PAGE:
Posted by: Hendra Siry | 5 February, 2010

Kalimantan Seen as Perfect Test Case for New Green Law

Article by Fidelis E Satriastanti

Source: The Jakarta Globe – January 27, 2010

It’s the all too familiar good news-bad news story for the country’s environment. The good news is the law to take down those involved in the destruction of the environment is in place and ready for action. The bad news is that the government does not seem particularly eager to use it. “We don’t want the law to turn into another paper tiger,” said Asep Warlan Yusuf, an environmental law expert at Bandung’s Parahyangan University. “It’s high time the government took some real action against environment offenders.”

The State Ministry for the Environment, Asep said, “lacks the courage to fight the good fight by taking environmental cases to court.” The Environmental Protection and Management Law became effective on Oct. 3, 2009. Siti Maimunah, national coordinator of the Mining Advocacy Network (Jatam), said the government should immediately begin putting the law to work in Kalimantan, where the environment is in full retreat in the face of massive mining operations and the spread of palm oil plantations.

“You want this law to work, you start with Kalimantan,” she said. “This would be a real test because the Kalimantan case is very urgent.” Siti said Kalimantan for years had been the scene of unchecked exploitation, as large companies dug up its coal and minerals, cut down its forests and created massive palm oil plantations. Siti said local administrations in Kalimantan had tried to contain the destruction with spatial planning, which she described as little more than a “suicide plan.” “Kalimantan is staring at its own destruction because the development planning [of the various government departments] is a mess that concentrates on exploitation,” she said. Kalimantan, she said, seems to have implemented “mismanagement planning.”

“Look at Samarinda [the capital of East Kalimantan],” she said. “The local government has been forced to spend billions of rupiah to build a canal to prevent massive floods caused by the coal industries surrounding the city.” East Kalimantan is home to 1,212 coal mining operations, permits for which were issued by local administrations as authorized under the Regional Autonomy Law. There are an additional 32 permits issued by the central government. In neighboring South Kalimantan, there are around 400 mining operations.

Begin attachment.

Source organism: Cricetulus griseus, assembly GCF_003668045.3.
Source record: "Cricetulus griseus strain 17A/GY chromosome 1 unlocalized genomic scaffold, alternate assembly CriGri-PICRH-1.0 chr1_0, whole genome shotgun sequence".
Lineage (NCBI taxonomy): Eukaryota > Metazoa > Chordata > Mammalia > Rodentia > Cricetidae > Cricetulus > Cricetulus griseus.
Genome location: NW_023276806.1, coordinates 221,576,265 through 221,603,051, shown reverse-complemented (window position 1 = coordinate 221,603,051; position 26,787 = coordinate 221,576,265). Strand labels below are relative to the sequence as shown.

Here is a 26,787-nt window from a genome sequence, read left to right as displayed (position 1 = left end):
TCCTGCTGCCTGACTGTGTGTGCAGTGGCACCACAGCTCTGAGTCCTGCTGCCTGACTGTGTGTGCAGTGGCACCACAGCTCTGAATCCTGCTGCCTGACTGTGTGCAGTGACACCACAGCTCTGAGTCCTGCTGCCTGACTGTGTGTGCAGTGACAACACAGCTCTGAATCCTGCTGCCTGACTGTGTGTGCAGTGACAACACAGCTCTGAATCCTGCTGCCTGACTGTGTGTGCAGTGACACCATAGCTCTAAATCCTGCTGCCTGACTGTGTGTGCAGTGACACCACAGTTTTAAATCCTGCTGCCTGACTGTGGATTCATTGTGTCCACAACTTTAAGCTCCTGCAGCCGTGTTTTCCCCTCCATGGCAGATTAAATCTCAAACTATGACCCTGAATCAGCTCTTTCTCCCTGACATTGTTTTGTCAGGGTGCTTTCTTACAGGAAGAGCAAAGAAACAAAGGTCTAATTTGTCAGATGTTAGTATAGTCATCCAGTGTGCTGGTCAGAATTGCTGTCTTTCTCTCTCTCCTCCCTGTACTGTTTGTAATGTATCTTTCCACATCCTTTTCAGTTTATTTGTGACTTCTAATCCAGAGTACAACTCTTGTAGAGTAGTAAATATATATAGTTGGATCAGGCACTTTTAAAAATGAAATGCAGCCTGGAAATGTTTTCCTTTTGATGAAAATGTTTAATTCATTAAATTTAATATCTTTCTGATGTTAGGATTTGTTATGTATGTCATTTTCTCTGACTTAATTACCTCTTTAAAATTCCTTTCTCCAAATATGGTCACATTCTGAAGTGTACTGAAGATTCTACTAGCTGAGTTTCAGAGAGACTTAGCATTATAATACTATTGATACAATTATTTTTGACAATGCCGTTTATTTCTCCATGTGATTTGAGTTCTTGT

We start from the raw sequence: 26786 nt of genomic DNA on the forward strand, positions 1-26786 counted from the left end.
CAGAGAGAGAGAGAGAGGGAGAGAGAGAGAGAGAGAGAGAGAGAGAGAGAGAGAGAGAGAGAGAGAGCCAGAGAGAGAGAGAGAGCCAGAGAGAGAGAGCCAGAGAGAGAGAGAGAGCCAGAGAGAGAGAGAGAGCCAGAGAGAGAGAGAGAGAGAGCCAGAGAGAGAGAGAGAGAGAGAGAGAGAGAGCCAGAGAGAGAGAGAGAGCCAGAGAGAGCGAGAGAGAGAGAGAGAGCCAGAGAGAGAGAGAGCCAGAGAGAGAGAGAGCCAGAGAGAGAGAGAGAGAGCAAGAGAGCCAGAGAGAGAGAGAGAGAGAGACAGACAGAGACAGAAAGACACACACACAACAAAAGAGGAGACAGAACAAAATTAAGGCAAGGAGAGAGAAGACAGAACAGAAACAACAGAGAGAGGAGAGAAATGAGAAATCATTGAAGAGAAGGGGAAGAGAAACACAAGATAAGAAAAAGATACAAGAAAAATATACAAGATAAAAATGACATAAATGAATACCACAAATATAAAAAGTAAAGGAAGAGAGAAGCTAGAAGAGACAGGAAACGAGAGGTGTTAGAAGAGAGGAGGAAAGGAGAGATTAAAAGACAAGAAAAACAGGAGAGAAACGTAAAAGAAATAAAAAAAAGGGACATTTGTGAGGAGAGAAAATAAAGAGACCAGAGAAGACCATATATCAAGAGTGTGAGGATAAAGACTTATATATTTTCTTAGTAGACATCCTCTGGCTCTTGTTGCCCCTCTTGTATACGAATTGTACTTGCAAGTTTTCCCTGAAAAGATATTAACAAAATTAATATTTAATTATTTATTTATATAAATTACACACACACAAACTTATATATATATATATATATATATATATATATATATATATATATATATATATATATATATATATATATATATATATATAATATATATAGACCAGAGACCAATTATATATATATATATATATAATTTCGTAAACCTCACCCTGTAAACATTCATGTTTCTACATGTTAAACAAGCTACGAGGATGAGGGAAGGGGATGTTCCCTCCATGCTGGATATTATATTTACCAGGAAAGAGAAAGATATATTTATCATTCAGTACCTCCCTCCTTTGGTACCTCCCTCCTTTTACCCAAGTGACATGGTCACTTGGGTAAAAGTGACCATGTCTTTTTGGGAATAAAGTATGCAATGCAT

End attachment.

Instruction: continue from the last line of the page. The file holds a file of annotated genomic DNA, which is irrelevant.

Many of these permits, however, are allegedly being misused due to a lack of control and kickbacks, which has allowed miners to open sites in conservation areas or nature reserves. Reclamation or rehabilitation of the exploited sites is almost nonexistent. On Monday, Forestry Minister Zulkifli Hasan threatened to revoke the permits of mining companies operating in Kalimantan conservation areas.

“[We] will check those mining operations this week and if there are any violations, we will not hesitate to review their permits and urge them to rehabilitate the areas,” Zulkifli said. The minister was responding to a report in a national newspaper that around 200 mining concessionaires are operating in conservation areas in South Kalimantan Environmental law expert Mas Achmad Santosa lauded the new law, but said the government needed to make immediate use of it to go after companies damaging the environment. “This law should help resolve the longstanding problem of departmental egoism,” Santosa said. “Although this law is perceived to be solely the province of the State Ministry for the Environment, in fact, it can be used by other [government departments], such as the mining and forestry [ministries].”

“[The other ministries] don’t need further education or information on the law, they should be able to jump right in. However, the State Ministry for the Environment should be the one to make the breakthrough.” Santosa said the new law no longer dealt only with “brown issues,” that is only toxic chemical pollution, but had been expanded to deal with “green issues” linked to forestry and other sectors. “Compared to other laws this is a strong one, especially for Kalimantan because it defines corporate crimes, introduces a more integrated monitoring system through clauses in the operation permits and even has a back-up control from the district to the central level [of the government],” he said.

Asked to comment on demands by activists that the law be deployed immediately, State Minister for the Environment Gusti Muhammad Hatta said he had already instructed his staff to carry out an inventory of the mining activities in Kalimantan and to compose a government regulation to accompany the new law. “[The mining operators] will be punished according to their level of non-compliance, and not all of the cases will be settled in court,” he said on Wednesday.

In another development, a number of green groups, including Jatam and the Indonesian Forum for the Environment (Walhi), have filed a suit against the State Ministry for the Environment at the Jakarta Administrative Court concerning the ministry’s environmental assessment of two major mining companies in Sulawesi, PT Meares Soputan Mining and PT Tambang Tondano Nusajaya.

Eight villagers, representatives of residents in North Minahasa district, North Sulawesi, claim the ministry’s decision to allow the companies to operate was a violation of regional environmental regulations. The villagers say that the companies’ operations will hurt the environment.


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